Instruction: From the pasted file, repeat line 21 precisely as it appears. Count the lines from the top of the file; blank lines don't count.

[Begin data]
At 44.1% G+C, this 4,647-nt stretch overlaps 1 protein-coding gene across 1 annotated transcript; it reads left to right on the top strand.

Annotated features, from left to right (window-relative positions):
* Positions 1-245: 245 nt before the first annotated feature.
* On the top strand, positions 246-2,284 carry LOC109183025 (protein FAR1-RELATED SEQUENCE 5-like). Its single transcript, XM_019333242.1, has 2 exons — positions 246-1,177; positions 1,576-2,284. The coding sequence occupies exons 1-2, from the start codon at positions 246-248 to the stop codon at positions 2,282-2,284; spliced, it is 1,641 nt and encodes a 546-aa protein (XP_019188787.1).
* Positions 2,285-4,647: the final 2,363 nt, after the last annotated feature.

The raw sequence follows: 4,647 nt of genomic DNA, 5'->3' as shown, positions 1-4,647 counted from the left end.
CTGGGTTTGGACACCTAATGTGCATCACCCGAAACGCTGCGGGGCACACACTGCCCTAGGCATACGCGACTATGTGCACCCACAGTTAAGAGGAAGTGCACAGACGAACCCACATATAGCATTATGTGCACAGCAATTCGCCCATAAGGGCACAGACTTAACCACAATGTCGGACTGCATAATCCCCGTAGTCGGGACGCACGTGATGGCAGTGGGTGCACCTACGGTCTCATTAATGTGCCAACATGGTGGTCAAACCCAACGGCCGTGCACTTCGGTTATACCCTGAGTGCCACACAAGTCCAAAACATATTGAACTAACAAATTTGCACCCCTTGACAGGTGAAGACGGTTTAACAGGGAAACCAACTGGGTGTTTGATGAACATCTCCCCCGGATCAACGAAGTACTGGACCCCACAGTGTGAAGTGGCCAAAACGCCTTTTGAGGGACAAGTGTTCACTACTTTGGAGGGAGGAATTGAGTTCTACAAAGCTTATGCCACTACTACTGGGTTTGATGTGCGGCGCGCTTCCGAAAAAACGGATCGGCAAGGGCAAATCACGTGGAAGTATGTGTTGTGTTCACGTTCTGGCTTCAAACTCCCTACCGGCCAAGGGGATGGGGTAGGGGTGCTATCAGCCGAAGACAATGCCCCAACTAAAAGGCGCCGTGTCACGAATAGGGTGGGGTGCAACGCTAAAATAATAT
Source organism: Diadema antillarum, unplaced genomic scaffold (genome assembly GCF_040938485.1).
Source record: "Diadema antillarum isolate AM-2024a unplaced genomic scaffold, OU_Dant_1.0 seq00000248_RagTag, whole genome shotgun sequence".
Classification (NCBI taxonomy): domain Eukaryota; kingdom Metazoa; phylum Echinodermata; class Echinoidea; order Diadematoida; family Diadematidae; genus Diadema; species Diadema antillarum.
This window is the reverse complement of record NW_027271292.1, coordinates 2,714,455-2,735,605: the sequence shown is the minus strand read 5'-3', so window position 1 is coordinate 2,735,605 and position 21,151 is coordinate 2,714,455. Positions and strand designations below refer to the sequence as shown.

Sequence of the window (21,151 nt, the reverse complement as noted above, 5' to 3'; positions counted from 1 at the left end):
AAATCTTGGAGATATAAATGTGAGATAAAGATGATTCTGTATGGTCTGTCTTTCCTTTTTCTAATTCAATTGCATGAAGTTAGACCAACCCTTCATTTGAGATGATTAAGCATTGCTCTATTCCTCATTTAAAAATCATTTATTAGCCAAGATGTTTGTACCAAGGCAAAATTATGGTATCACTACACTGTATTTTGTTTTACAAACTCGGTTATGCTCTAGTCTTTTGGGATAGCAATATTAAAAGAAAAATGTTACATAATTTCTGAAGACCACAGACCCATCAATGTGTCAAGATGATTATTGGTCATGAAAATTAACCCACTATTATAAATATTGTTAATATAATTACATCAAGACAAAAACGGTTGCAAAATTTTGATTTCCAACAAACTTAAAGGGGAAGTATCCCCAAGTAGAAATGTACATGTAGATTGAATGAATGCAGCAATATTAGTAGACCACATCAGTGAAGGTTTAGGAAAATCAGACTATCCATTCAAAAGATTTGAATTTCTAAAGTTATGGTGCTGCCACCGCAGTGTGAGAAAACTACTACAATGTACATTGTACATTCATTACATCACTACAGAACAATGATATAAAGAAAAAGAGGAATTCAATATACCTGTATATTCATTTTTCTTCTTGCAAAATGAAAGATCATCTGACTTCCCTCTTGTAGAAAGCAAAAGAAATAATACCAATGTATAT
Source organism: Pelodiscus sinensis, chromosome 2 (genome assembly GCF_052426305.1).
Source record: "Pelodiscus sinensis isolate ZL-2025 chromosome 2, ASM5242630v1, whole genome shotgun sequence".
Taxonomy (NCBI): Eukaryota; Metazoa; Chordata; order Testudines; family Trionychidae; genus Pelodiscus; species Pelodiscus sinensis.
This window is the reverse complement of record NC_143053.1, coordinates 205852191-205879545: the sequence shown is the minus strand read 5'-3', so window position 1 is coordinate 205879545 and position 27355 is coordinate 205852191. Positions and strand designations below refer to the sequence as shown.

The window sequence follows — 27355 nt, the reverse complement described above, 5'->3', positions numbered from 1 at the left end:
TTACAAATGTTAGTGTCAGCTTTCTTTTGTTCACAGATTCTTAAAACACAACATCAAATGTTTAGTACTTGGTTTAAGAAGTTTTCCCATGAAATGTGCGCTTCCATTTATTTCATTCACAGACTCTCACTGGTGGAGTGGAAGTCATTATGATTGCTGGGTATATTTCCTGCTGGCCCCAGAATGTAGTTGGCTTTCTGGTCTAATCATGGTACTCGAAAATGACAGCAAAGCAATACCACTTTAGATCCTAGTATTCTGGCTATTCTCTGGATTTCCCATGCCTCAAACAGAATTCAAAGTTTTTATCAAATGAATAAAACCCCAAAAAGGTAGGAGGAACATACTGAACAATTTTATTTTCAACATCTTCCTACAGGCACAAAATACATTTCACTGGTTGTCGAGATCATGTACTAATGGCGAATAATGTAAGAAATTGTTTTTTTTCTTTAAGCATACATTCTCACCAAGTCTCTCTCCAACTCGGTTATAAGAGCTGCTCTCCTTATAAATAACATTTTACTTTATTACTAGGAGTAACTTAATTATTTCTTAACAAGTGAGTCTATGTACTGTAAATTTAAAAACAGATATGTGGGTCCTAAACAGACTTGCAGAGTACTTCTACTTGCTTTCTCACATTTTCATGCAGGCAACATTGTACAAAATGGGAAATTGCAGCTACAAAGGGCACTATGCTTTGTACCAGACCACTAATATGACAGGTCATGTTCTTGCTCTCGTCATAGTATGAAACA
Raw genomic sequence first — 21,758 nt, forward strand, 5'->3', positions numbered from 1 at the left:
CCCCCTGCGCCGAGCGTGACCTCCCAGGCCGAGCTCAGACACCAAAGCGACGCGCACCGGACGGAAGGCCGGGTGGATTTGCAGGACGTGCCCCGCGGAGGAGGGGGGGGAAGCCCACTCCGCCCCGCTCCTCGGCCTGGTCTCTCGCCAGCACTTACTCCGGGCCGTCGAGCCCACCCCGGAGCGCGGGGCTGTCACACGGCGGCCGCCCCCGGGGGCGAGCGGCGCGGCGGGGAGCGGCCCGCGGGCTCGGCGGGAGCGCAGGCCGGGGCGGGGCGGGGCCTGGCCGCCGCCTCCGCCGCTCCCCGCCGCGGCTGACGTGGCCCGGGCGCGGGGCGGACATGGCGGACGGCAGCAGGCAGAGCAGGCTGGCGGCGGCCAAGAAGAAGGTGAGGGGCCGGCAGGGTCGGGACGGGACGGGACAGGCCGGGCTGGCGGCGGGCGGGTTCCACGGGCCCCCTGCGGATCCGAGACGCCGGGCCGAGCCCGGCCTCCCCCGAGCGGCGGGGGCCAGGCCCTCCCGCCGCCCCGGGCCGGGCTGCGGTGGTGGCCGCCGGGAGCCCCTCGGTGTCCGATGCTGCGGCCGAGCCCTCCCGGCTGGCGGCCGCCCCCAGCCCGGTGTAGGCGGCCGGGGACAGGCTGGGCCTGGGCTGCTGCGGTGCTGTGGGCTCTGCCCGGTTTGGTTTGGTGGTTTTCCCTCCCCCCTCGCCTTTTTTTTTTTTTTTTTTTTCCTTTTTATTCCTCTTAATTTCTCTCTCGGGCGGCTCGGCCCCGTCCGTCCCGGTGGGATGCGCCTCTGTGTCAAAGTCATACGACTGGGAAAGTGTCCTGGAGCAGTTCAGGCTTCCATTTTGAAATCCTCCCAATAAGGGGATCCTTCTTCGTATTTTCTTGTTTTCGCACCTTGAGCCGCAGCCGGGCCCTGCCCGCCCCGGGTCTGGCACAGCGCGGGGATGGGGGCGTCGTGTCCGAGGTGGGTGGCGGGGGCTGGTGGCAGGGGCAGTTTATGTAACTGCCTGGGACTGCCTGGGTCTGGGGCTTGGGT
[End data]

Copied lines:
CCCCCTGCGCCGAGCGTGACCTCCCAGGCCGAGCTCAGACACCAAAGCGACGCGCACCGGACGGAAGGCCGGGTGGATTTGCAGGACGTGCCCCGCGGAGGAGGGGGGGGAAGCCCACTCCGCCCCGCTCCTCGGCCTGGTCTCTCGCCAGCACTTACTCCGGGCCGTCGAGCCCACCCCGGAGCGCGGGGCTGTCACACGGCGGCCGCCCCCGGGGGCGAGCGGCGCGGCGGGGAGCGGCCCGCGGGCTCGGCGGGAGCGCAGGCCGGGGCGGGGCGGGGCCTGGCCGCCGCCTCCGCCGCTCCCCGCCGCGGCTGACGTGGCCCGGGCGCGGGGCGGACATGGCGGACGGCAGCAGGCAGAGCAGGCTGGCGGCGGCCAAGAAGAAGGTGAGGGGCCGGCAGGGTCGGGACGGGACGGGACAGGCCGGGCTGGCGGCGGGCGGGTTCCACGGGCCCCCTGCGGATCCGAGACGCCGGGCCGAGCCCGGCCTCCCCCGAGCGGCGGGGGCCAGGCCCTCCCGCCGCCCCGGGCCGGGCTGCGGTGGTGGCCGCCGGGAGCCCCTCGGTGTCCGATGCTGCGGCCGAGCCCTCCCGGCTGGCGGCCGCCCCCAGCCCGGTGTAGGCGGCCGGGGACAGGCTGGGCCTGGGCTGCTGCGGTGCTGTGGGCTCTGCCCGGTTTGGTTTGGTGGTTTTCCCTCCCCCCTCGCCTTTTTTTTTTTTTTTTTTTTCCTTTTTATTCCTCTTAATTTCTCTCTCGGGCGGCTCGGCCCCGTCCGTCCCGGTGGGATGCGCCTCTGTGTCAAAGTCATACGACTGGGAAAGTGTCCTGGAGCAGTTCAGGCTTCCATTTTGAAATCCTCCCAATAAGGGGATCCTTCTTCGTATTTTCTTGTTTTCGCACCTTGAGCCGCAGCCGGGCCCTGCCCGCCCCGGGTCTGGCACAGCGCGGGGATGGGGGCGTCGTGTCCGAGGTGGGTGGCGGGGGCTGGTGGCAGGGGCAGTTTATGTAACTGCCTGGGACTGCCTGGGTCTGGGGCTTGGGT